The Daily Show
If you heard “the first season of The Daily Show” and pictured a young Jon Stewart, you have already forgotten that the show was originally hosted by Craig Kilborn and was more or less a 30-minute knock off of SNL’s Weekend Update. In his penultimate episode in 1998, Kilborn did a torch-passing interview with Stewart and in between making jokes about his height, asked Stewart what changes could be expected. Stewart replied, “Changes? By God, this is The Daily Show, man! Why don’t I just draw a mustache on the Mona Lisa for God’s sake!” But clearly, over the last 14 years, he has changed the format, dropping the “5 questions” interview style to more serious talks with politicians and newsmakers. The opening segment also switched from one-off jokes about the day’s headlines to more in-depth segments on specific issues. It seemed to pay off because the show has given birth to stars like Steve Carell, Ed Helms, and Stephen Colbert while managing to win something like 16,000 Emmys.
The King of Queens
People love to look down their snobby little noses at The King of Queens which is unfair given that the show was always good for a few chuckles, usually in the form of food jokes. (Kevin James is a bit overweight, if you haven’t noticed.) The show’s stigma might date back to the growing pains of the series’ first season when it didn’t even have a proper theme song. Characters were shuffled in and out until the lamer ones were eventually given the axe, like Carrie’s half-sister, Sara, and Doug’s suupah New Yawwk tawwkin’ buddy, Richie, who musta went off and gotten some pizza and nevah came back, eh? Ayy, fuggedaboutit.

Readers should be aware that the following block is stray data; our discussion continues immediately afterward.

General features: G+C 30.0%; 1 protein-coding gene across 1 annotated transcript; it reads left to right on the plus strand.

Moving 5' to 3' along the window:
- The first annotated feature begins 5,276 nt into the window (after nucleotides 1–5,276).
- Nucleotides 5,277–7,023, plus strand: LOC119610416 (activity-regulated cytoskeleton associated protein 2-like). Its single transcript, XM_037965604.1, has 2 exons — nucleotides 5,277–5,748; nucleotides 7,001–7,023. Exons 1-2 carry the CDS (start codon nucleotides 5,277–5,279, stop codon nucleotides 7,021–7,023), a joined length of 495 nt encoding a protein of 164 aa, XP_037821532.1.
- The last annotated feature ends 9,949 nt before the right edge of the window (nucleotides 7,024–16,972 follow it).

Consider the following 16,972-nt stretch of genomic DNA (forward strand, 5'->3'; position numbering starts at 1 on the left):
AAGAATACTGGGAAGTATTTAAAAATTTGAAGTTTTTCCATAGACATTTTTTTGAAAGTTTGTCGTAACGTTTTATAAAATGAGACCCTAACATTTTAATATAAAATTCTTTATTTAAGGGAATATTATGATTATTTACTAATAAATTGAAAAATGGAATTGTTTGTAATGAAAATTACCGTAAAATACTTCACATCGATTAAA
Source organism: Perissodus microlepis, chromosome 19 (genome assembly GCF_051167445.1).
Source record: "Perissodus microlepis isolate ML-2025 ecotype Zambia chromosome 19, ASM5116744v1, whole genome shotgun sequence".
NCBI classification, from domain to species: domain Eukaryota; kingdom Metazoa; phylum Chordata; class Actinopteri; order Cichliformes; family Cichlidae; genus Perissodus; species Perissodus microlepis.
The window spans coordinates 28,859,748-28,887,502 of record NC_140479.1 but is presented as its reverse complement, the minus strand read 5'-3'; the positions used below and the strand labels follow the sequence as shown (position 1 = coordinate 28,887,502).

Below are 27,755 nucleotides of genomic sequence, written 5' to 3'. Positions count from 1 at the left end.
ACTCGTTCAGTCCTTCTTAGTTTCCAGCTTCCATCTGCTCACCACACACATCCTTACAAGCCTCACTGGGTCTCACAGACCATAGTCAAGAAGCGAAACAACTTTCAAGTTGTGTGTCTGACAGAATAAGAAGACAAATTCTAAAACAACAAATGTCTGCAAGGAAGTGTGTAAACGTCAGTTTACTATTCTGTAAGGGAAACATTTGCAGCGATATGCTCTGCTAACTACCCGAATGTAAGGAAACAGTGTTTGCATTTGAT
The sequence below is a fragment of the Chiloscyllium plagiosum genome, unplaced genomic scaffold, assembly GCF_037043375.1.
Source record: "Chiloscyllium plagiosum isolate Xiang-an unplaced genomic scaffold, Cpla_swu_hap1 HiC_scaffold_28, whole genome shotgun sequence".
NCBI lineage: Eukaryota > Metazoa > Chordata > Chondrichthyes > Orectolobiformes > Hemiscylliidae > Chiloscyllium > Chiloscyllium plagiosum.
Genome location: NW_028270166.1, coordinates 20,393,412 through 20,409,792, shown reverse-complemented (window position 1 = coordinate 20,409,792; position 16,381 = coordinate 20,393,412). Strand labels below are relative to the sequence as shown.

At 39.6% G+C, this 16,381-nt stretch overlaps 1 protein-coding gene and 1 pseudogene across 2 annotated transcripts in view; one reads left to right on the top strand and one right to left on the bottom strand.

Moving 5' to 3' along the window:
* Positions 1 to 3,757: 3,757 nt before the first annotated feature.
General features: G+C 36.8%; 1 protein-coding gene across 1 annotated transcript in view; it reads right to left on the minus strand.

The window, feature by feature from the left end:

Buffy the Vampire Slayer
The problem with the first season of Buffy the Vampire Slayer was that every episode was a one-off. It was just Buffy and pals fighting a new monster every week like the Scooby Doo gang. (It’s worth mentioning that in addition to Buffy, Sarah Michelle Gellar also played Daphne in the Scooby Doo movie.) After some new regular characters like Spike and Angel were introduced, the show became a proper series and the plots became deeper and stopped magically resolving themselves each week to start fresh the following week like a vampire Etch-A-Sketch.
South Park’s early appeal was that it was largely considered offensive and pissed off parents everywhere with episodes about things like anal probes, a talking Christmas poo, and Cartman’s dirty slut mom. But over the last 17 seasons, creators Trey Parker and Matt Stone have seemed intent on making those early episodes look like Sesame Street by comparison. Parker and Stone continue to pound hot button issues and relentlessly poke unsuspecting celebrities on a weekly basis. So while an Ethiopian exchange student may have been offensive in 1997, South Park is now on to bigger topics like murder porn.
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